DIUS, peer-reviewed press releases, psychics and Twitter. All the latest natter on ABSW-L.
The DIUS is no more! Long live the DBIS! Yes, the short-lived DIUS (Department for Innovation, Universities and Skills) has been merged with the BERR (Department for Business, Enterprise and Regulatory Reform) to form the new Department for Business, Innovation and Skills. No-one is quite sure what the change will mean, or how many more acronyms we may have to remember in the near future. As Jon Turney wrote on ABSW-L, "DIUS, we hardly knew you (I'm still not even sure how to say it)."
Back in the real world, Mike Kenward heard a rumour that Eurekalert is changing its policy, blocking press releases that are not based on peer reviewed research. Could this really be true, he asked, and do you really want someone to weed out material that has not been through the process.
Kat Arney wondered whether such a change would affect the flurry of stories that come from conference abstracts over the summer. "I'm often asked for comments on cancer-related ones, but often all I have to go on is an abstract and a press release, neither of which usually provides a fantastic amount of scientific detail."
"There is outstanding research out there being presented at meetings and fair play to the journalists who snap up those stories," said Celia Kozlowski, "and there is also some utter crap being published in peer-reviewed journals - some of which is touted on Eurekalert."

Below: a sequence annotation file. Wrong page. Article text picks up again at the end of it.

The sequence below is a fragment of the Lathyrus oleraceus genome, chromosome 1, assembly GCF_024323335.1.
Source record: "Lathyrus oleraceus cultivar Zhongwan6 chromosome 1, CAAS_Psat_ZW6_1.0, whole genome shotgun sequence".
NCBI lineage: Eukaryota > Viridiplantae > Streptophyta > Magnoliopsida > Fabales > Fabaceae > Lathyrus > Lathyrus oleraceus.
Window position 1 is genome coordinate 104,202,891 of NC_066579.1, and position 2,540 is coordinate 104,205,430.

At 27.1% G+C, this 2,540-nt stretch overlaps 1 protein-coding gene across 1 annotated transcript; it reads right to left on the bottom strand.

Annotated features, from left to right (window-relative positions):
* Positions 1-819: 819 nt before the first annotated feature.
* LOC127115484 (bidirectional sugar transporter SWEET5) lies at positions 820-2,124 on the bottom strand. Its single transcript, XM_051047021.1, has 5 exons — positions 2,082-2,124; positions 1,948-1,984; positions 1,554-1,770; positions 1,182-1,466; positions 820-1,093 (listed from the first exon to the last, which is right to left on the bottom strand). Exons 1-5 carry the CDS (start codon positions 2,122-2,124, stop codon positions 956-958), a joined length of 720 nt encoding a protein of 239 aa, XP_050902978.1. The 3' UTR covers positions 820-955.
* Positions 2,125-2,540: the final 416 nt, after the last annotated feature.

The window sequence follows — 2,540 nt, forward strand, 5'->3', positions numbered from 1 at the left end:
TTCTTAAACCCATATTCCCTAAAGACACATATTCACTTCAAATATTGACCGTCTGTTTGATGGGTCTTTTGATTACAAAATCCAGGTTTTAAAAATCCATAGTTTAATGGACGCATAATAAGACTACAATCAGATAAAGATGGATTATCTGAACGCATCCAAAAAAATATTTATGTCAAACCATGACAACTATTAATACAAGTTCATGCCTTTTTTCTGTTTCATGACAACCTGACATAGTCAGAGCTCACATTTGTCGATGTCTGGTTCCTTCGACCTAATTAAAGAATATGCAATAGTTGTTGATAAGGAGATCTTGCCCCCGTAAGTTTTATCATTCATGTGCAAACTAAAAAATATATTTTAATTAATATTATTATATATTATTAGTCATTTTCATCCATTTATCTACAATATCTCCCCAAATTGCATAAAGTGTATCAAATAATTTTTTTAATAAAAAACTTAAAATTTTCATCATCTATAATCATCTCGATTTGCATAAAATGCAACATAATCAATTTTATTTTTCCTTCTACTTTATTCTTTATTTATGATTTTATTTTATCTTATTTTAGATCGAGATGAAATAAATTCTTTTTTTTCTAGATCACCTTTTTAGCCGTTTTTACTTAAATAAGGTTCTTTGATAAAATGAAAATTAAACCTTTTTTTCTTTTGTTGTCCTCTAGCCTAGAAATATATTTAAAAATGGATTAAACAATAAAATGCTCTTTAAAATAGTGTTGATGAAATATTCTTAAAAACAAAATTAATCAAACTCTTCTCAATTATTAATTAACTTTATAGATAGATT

Justine Davies agreed, "There is an awful lot of good research that doesn't appear in peer-reviewed publications because of pressures on space." She hoped that any discerning journalist would take into account the credibility of the researcher and have enough knowledge of the field to know whether the research deserves an airing. "A decent journo would surely also ask for an opinion of someone else in the field before writing a story?," she wrote.
As Celia put it, "Whatever Eurekalert does, it ultimately comes down to the science writer to sort the gems from the dross."
That reminds me of a press release Mike Kenward received, describing how "More and More Business Owners are turning to Psychics". It was not (unfortunately) as Ed Yong first read it, "Business owners turning to Physics", but marketing for Russel Grant's carefully selected team of Mediums. "Using psychics and mediums for business use is not unusual, in fact they are usually employed to suss out prospective employees, solve mysteries within the workplace or indeed work hand in hand with astrologers and Financial Directors to plot the business moving forward," it declared, to the amusement of Diane Stillwell and others.
Brian Owens received the PR too. "It didn't go into my junk mail folder, so obviously Apple thinks there's something in it. Maybe that's how they knew the iPhone would be such a success?"
Elsewhere on ABSW-L, Pete Wrobel highlighted a fascinating statistic from The Times: "The overall risk of having a crash falls by five per cent for every one mph reduction in speed." They didn't say what happens if you reduce speed by 21mph. This reminded Bernard Dixon of something he heard on a US radio station, "The announcer said there was a 50 per cent chance of rain on Saturday and a 50 per cent chance of rain on Sunday, so rain was certain (100 per cent) over the weekend." That would certainly explain the weather during barbeque season.
Finally, list members were once again atwitter about Twitter. There was much bemusement at the Telegraph's huge fail with Twitterfall, which once again prompted the question: "What the hell is Twitter?". I won't bore you with yet another Twitter discussion (for helpful links, explanations and examples read the threads here and here, but as Ed Yong put it: "Future of journalism or time-wasting narcissism depending on who you ask."
The Science Reporter